A New Method of Learning the German Language: Embracing Both the Analytic and Synthetic Modes of Instruction : Being a Plain and Practical Way of Acquiring the Art of Reading, Speaking, and Composing German (Google eBook)
What people are saying - Write a review
We haven't found any reviews in the usual places.
The Everything Learning German Book: Speak, Write and Understand Basic ...
Limited preview - 2003
Other editions - View all
aben accusative adjective adverb aufe babe baben batte biefe child compound dative definite article denoting English Examples Exercise fagt fatten fauft fcin fein feinen feminine Fern finb fint FUTURE TENSE genitive German greunb gute guten horse IMPERFECT inflected LESSON Masc masculine Neut neuter nicbt nid)t nidjt nouns old declension oter participle peasant pencil PERFECT TENSE personal pronouns PLUPERFECT PLUPERFECT TENSE plural possessive pronouns praise preceded prepositions PRESENT TENSE rendered roerbe roerben roir roirb saddler SBarum SBer scholar SECOND FUTURE sing singular Slufgabe SUBJUNCTIVE suffix syllable tafer take the Umlaut tamit teacher tern thou tiefe Umlaut unfer verbs VOCABULARY words
Page 318 - English verb, which, unlike the Greek and Latin verb, has only two or three varieties in its termination; yet, we perplex the learner with no less than...
Page 513 - ANDROMAQUE, IPHIGENIE, ESTHER, and ATHALIE. The Notes will be found, in all the plays, sufficiently full, without being diffuse ; in Les Plaideurs, the only comedy written by Racine, the explanations, however, are much fuller than the others. VII. FASQUELLE'S INTRODUCTORY FRENCH COURSE. ISmo. Price, 56 cents. A new work, on the plan of the larger " Course,
Page 183 - Participles have the same government as the verbs from which they are derived. The preposition of, therefore, should not be used after the participle, when the verb does not require it. Thus, in phrases like the following, of is improper : " Keeping of one day in seven ;" — " By preaching of repentance ;" —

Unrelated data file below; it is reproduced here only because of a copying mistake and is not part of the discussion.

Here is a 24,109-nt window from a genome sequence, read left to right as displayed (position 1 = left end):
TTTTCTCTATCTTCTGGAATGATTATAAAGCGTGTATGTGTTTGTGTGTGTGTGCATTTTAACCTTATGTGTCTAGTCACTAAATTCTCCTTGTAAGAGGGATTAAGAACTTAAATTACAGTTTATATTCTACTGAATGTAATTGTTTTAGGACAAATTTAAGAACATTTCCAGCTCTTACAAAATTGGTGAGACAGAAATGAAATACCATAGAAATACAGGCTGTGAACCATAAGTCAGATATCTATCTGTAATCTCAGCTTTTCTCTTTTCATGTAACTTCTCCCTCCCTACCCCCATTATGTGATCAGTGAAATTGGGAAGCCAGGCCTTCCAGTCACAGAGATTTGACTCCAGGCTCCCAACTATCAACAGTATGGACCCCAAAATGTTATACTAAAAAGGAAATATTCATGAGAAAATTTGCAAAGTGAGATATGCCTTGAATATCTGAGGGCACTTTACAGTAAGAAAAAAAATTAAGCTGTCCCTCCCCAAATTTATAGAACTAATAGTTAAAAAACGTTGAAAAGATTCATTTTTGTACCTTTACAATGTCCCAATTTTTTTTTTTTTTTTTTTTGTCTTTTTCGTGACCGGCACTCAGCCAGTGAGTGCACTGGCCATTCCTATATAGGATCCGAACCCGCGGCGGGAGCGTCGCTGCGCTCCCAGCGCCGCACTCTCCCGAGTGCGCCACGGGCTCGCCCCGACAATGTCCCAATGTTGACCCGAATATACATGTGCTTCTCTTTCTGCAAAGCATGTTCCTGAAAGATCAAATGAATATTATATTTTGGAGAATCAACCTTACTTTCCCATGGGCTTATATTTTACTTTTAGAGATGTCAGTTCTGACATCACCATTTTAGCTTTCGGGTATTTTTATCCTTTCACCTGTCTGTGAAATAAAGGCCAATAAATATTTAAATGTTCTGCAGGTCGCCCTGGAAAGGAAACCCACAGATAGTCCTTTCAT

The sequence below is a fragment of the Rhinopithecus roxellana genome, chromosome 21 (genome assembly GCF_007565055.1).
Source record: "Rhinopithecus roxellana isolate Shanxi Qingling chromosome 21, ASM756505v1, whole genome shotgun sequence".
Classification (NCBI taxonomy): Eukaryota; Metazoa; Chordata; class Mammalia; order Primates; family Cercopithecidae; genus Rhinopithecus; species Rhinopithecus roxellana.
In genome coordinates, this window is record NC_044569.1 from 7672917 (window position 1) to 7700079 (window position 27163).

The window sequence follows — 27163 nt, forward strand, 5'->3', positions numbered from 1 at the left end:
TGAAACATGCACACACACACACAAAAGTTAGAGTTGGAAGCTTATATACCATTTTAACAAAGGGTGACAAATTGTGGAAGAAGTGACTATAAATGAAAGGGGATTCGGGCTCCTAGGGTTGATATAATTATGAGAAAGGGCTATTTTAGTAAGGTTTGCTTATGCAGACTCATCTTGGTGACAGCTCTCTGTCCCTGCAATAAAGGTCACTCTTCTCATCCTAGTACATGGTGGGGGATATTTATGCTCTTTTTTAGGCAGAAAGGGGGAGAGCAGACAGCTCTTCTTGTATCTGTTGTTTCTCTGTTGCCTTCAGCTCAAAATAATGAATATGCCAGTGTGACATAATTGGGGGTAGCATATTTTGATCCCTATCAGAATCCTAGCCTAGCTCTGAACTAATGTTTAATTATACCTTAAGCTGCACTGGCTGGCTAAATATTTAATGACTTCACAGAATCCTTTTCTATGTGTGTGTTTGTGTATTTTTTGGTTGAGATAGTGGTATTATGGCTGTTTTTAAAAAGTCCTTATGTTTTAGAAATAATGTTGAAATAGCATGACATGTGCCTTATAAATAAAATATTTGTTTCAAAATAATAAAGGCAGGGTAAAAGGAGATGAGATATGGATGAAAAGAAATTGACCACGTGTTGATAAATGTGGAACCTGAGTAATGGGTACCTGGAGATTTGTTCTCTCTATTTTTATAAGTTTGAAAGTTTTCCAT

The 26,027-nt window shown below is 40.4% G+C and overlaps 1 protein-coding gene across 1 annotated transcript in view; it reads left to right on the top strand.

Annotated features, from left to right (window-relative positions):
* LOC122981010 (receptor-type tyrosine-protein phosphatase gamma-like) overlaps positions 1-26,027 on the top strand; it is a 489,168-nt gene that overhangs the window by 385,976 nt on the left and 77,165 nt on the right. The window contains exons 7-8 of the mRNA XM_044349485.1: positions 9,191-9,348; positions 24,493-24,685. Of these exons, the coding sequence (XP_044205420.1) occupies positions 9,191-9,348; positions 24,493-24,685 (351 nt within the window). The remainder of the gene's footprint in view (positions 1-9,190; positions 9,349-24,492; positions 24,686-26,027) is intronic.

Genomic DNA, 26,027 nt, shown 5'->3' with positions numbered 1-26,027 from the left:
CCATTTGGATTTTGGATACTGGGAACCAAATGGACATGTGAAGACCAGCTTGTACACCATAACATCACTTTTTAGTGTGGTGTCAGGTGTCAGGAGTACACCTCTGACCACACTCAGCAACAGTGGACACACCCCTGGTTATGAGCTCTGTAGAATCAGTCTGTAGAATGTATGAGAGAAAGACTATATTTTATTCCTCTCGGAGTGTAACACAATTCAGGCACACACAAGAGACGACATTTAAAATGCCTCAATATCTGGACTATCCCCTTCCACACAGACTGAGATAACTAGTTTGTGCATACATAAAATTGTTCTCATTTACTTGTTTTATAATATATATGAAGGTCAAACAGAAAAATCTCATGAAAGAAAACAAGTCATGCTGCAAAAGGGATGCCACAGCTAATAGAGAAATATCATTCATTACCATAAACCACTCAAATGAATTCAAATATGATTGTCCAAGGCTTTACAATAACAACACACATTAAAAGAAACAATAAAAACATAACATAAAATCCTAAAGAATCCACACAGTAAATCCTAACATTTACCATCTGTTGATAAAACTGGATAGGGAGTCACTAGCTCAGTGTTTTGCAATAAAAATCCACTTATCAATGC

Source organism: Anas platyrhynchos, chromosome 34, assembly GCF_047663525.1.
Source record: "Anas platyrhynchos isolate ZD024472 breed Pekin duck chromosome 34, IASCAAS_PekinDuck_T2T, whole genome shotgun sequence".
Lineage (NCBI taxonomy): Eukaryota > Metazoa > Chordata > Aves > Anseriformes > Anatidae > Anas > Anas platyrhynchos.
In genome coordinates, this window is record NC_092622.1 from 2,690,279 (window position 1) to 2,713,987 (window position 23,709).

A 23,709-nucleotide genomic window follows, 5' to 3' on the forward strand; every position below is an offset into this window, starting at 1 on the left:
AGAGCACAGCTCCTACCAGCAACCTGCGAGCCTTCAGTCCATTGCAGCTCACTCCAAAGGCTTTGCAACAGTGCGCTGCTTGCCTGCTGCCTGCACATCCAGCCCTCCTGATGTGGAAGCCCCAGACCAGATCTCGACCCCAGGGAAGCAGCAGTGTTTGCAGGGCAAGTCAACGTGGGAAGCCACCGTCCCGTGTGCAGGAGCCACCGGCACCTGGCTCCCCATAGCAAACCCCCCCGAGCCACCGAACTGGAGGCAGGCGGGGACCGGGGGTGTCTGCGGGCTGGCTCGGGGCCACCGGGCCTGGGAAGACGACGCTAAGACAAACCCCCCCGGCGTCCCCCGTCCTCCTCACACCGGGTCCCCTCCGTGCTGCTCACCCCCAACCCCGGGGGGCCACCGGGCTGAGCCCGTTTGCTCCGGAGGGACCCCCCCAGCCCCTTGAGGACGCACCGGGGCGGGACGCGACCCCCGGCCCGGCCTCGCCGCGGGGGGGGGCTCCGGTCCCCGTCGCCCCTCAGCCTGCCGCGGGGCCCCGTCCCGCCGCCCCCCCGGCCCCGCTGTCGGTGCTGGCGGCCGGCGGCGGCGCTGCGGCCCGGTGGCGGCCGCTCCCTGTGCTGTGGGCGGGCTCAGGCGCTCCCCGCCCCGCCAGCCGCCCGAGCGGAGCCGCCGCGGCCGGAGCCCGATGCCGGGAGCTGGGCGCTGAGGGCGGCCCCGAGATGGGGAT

Page 512 - MANESOA, and others, with the old Classical, or Grammatical System. One of its principal features is a constant comparison of the construction of the French and English Languages. 2. Another important feature consists in the facility with •which the instructor or student can elect in the course of study the practice and theory combined, or as much or as little of either as he deems proper. 3. The
Page 514 - Course is our standard text-book in French. We use it because we think it best. I speak with some confidence, and am satisfied that it is decidedly superior to any other book of the kind.
Page 512 - It pursues the same gradual course, and comprehend! the same wide scope of instruction. It is the leading book in the best literary institutions in the United States, and has alw been reprinted in England, where it has an extended sale.
Page 512 - The rules of composition, grammatical and idiomatical, are introduced gradually, so as not to offer too many difficulties at one time. 6. The verbs are grouped by tenses, and comparisons instituted, showing their resemblance or difference of termination in the different conjugations. 7. The second, or theoretical part, offers, in a condensed form, a solution of the principal difficulties of the language. 8. The Rules are deduced from the best authorities, and illustrated by short extracts from the...
Page 296 - Sin (one), however, is declined throughout like the indefinite article. It is, in fact, the same word with a different use, and is distinguished from it in speaking and writing only by a stronger emphasis, and by being usually written with a capital initial. This is the form which it has when immediately before a noun, or before an adjective qualifying a noun. Thus : — Masculine.
Page 420 - When the nominatives are of different persons, the verb is commonly plural, and takes the first person rather than the second and the second rather than the third ; as, Si tu et Tullia valitis, ego et Cicero valemus, " If you and Tullia are well, Cicero and I are well.
Page 512 - Course" commences with a complete though short treatise on pronunciation, presenting the power of each letter as initial, medial, or final, and also its sound when final and carried to the next word, in reading or speaking. 4. The changes in the words are presented in the most simple manner, and copiously exemplified by conversational phrases. 6. The rules of composition, grammatical and idiomatical, are introduced gradually, so as not to offer too many difficulties at one time. 6. The verbs are...